Virginia Tech run over by UNC

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Virginia Tech run over by UNC

By Joedy McCreary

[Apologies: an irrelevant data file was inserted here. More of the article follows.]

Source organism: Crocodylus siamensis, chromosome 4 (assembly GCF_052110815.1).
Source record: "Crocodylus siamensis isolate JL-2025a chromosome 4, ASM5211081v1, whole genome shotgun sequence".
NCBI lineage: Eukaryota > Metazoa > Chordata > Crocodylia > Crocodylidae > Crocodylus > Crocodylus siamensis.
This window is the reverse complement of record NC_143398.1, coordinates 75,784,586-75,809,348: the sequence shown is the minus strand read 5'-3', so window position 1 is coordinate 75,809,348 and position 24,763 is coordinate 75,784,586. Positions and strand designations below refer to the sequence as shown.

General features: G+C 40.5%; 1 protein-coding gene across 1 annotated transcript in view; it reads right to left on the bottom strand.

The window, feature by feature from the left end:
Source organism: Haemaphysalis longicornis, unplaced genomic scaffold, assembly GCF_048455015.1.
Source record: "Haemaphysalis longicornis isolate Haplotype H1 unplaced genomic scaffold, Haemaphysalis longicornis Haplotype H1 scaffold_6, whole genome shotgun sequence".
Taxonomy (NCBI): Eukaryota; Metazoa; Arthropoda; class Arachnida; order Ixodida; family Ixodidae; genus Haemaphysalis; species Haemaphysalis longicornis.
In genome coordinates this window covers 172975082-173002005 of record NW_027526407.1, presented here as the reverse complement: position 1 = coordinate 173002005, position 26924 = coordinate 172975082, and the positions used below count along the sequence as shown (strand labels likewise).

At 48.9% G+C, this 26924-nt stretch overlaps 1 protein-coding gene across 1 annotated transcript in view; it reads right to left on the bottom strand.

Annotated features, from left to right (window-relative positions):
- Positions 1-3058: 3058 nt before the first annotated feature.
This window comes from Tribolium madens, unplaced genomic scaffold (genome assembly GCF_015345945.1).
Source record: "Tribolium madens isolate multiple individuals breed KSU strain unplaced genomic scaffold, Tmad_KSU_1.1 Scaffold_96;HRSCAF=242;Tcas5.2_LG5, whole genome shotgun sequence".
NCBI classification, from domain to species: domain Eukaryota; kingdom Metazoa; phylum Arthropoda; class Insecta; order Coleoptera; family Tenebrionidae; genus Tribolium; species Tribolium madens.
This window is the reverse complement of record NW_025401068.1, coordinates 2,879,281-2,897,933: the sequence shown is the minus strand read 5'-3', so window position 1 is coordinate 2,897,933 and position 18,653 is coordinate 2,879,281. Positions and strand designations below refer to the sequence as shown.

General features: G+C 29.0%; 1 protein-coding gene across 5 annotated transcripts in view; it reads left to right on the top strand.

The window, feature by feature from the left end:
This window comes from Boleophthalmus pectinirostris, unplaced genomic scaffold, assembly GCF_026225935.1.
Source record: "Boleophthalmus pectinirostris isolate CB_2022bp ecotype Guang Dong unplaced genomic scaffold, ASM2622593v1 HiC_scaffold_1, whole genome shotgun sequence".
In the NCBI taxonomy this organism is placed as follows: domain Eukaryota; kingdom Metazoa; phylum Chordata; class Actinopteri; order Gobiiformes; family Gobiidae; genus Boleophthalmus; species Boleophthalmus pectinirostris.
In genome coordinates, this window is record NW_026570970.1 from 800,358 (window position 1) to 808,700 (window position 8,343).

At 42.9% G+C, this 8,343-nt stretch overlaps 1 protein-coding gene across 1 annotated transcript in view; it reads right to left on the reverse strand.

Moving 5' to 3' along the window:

CHAPEL HILL, N.C. (AP) -- Gio Bernard outrushed the entire Virginia Tech team on a single carry -- twice. He had a career day against a traditionally tough Hokies defense that doesn't allow many of those. Yes, this was quite a statement -- not just for himself, but for the future of his North Carolina team. Bernard rushed for a personal-best 262 yards with a key long touchdown to lead the Tar Heels past slumping Virginia Tech 48-34 on Saturday. "People are probably going to say that they're having an off year, but it doesn't matter," Bernard said. "We just wanted to show everybody what we could do, and we knew what we could do." Sean Tapley returned a kickoff 94 yards for a touchdown and added a 19-yard scoring catch from Bryn Renner for the Tar Heels (4-2, 1-1 Atlantic Coast Conference), who won their third straight, rolled up 533 total yards and claimed their first home victory over the Hokies (3-3, 1-1) since 1938. "It's still early in the year, but ... this was a great measuring stick for us," North Carolina coach Larry Fedora said. "This was Virginia Tech. They dominated the Coastal Division, and we needed to go out there and play a complete game against them." A.J. Blue had touchdown runs of 1 and 13 yards, and Renner finished 17 of 30 for 194 yards with a touchdown pass and a 4-yard scoring run. Virginia Tech's Logan Thomas was 26 of 49 for 354 yards with a 13-yard touchdown run and two long touchdown passes, and Demitri Knowles took a kickoff 93 yards for a TD for the young Hokies, who are off to their worst start since opening 2-3-1 in 1992. "I don't think it's time for excuses," coach Frank Beamer said. "I think it's time for results." Bernard surpassed his previous best of 165 yards set last year against Duke, and nobody has rushed for more yards against a Virginia Tech team. "That doesn't happen against Virginia Tech very much," Beamer said. Bernard also became the Tar Heels' first 200-yard rusher since Ronnie McGill rolled up 244 against Wake Forest in 2003. Virginia Tech finished with just 40 yards rushing. Bernard had two rushes that each surpassed that -- a 51-yarder that pushed him past the 200-yard mark and a 62-yard touchdown on a fourth-and-1 on the first play of the second quarter that put the Tar Heels ahead to stay. "He's standing there, and I said, Look, you've got to get six inches here,'" Fedora said. "And he was like, Well, I'll get more than that.'" North Carolina began to pull away midway through the third quarter, going ahead 35-20 on the Renner-to-Tapley touchdown pass before Knowles took the ensuing kickoff back for a touchdown. Virginia Tech went for two, trying to make it a one-score game, but Thomas' pass over the middle didn't have a chance, and the Tar Heels scored the next two times they touched the ball. Casey Barth kicked field goals of 44 and 40 yards for North Carolina. Its 48 points were the most scored in the series by either team, and the Tar Heels gained at least 500 total yards for the third time under their new coach. "I came to Virginia Tech because we're known to play great defense," defensive end James Gayle said. "I feel like today we let the team down." Thomas threw an early 49-yard touchdown pass to Marcus Davis and added a 66-yarder to Corey Fuller with 8:55 left for the Hokies, who lost for just the sixth time in 33 ACC road games. The Tar Heels entered outscoring their previous three opponents at Kenan Stadium by a combined 155-6 and hadn't allowed a touchdown at home all season. Thomas didn't need much time to end that streak, bursting through on a 13-yard keeper to make it 7-0 barely 2 minutes in. Tapley then tied it -- and started the Tar Heels' scoring binge -- by taking the ensuing kickoff back for a touchdown. That was the first kick return for a score against Tech since 1993, the longest streak in the country. "Sometimes in life you kind of need a little jump -- a little jumper cable, I guess you could say," Bernard said, "and for the most part, Tap was that jumper cable."